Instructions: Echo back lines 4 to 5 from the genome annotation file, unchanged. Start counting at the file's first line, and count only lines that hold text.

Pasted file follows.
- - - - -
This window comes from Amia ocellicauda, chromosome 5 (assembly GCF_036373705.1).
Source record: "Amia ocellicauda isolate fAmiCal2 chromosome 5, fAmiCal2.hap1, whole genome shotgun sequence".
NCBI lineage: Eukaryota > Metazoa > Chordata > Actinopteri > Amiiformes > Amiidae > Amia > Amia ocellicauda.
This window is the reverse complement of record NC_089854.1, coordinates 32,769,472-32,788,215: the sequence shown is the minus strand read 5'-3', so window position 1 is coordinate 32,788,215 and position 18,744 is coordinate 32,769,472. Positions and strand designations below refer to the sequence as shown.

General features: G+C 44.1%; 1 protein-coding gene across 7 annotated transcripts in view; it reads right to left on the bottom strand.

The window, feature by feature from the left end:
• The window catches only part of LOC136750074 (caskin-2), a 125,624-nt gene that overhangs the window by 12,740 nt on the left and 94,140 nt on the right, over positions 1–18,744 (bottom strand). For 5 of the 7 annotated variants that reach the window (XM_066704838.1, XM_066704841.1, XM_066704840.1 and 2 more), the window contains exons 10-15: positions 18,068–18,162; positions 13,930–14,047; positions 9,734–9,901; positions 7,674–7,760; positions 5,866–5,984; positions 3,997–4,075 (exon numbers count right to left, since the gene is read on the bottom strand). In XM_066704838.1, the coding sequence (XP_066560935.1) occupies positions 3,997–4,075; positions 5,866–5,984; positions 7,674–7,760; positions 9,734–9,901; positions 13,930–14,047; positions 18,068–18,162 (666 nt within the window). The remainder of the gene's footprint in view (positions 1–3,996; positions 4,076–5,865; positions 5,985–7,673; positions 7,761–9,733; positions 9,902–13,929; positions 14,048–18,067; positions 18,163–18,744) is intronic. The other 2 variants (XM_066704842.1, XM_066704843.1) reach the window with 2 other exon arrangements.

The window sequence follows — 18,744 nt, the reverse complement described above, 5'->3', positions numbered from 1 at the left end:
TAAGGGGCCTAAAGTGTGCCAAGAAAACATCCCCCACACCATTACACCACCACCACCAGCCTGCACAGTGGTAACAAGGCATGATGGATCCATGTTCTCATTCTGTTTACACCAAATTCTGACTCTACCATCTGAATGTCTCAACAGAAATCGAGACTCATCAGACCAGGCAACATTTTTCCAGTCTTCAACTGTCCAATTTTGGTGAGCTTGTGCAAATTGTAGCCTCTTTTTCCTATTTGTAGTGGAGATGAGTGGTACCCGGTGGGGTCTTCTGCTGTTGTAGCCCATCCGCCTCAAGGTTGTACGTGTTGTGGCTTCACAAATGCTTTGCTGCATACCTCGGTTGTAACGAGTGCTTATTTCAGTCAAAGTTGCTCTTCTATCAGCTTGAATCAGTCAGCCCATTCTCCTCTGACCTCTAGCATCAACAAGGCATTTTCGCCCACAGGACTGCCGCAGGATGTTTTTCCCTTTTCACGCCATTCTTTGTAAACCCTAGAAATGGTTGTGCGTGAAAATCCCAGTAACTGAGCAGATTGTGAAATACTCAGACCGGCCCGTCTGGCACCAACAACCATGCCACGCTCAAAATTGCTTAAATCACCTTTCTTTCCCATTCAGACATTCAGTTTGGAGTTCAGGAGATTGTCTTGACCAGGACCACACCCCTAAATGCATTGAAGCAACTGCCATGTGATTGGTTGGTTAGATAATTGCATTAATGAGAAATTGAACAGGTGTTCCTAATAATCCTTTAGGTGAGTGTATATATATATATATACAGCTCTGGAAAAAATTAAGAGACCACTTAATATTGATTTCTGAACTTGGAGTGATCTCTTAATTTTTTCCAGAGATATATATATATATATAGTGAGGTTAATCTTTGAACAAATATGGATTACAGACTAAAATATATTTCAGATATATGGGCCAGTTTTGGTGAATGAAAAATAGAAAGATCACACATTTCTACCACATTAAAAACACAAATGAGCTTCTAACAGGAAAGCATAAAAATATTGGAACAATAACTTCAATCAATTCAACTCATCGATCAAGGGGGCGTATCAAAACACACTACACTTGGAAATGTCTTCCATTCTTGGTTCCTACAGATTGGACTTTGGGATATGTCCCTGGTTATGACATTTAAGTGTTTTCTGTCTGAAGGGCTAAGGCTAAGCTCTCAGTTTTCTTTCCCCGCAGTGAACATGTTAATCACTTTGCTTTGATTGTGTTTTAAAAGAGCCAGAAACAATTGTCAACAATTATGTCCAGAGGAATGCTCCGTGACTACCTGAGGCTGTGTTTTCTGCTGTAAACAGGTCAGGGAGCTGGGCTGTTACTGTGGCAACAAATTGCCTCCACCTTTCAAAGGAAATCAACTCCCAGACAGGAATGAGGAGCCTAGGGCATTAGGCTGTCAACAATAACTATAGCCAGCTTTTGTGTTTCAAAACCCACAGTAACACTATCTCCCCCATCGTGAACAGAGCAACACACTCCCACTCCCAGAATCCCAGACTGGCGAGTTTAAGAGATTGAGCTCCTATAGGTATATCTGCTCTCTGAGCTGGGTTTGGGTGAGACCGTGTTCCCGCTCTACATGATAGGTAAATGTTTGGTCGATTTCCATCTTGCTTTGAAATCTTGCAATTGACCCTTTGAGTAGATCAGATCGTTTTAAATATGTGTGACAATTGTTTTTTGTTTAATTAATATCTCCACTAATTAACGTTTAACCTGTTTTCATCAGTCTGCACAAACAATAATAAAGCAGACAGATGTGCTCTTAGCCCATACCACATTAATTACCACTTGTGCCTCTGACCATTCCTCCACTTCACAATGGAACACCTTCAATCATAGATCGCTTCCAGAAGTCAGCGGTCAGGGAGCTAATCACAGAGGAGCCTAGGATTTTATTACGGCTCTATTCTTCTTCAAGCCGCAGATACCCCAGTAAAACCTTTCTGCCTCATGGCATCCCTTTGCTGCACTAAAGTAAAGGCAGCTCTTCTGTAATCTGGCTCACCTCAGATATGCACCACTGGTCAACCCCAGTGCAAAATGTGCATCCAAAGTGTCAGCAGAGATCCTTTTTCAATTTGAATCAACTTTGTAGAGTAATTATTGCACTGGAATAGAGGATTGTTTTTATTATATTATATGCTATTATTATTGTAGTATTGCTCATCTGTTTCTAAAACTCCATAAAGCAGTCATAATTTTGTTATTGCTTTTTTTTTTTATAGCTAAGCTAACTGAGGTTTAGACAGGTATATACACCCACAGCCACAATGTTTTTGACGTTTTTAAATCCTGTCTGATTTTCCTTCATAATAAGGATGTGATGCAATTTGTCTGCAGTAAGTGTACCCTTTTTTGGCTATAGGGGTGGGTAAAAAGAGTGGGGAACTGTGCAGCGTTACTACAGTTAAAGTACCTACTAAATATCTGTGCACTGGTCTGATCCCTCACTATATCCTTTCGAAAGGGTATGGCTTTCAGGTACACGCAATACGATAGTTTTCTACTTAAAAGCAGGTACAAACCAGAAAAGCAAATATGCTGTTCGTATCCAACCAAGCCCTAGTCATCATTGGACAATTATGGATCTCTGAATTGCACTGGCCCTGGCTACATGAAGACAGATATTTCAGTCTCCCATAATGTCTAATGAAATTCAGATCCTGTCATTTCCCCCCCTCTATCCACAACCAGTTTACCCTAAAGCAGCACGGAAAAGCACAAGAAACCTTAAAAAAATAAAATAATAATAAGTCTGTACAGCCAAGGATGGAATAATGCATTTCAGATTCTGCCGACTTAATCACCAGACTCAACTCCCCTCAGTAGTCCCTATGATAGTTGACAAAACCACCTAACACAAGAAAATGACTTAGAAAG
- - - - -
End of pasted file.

This window is the reverse complement of record NC_089854.1, coordinates 32,769,472-32,788,215: the sequence shown is the minus strand read 5'-3', so window position 1 is coordinate 32,788,215 and position 18,744 is coordinate 32,769,472. Positions and strand designations below refer to the sequence as shown.

General features: G+C 44.1%; 1 protein-coding gene across 7 annotated transcripts in view; it reads right to left on the bottom strand.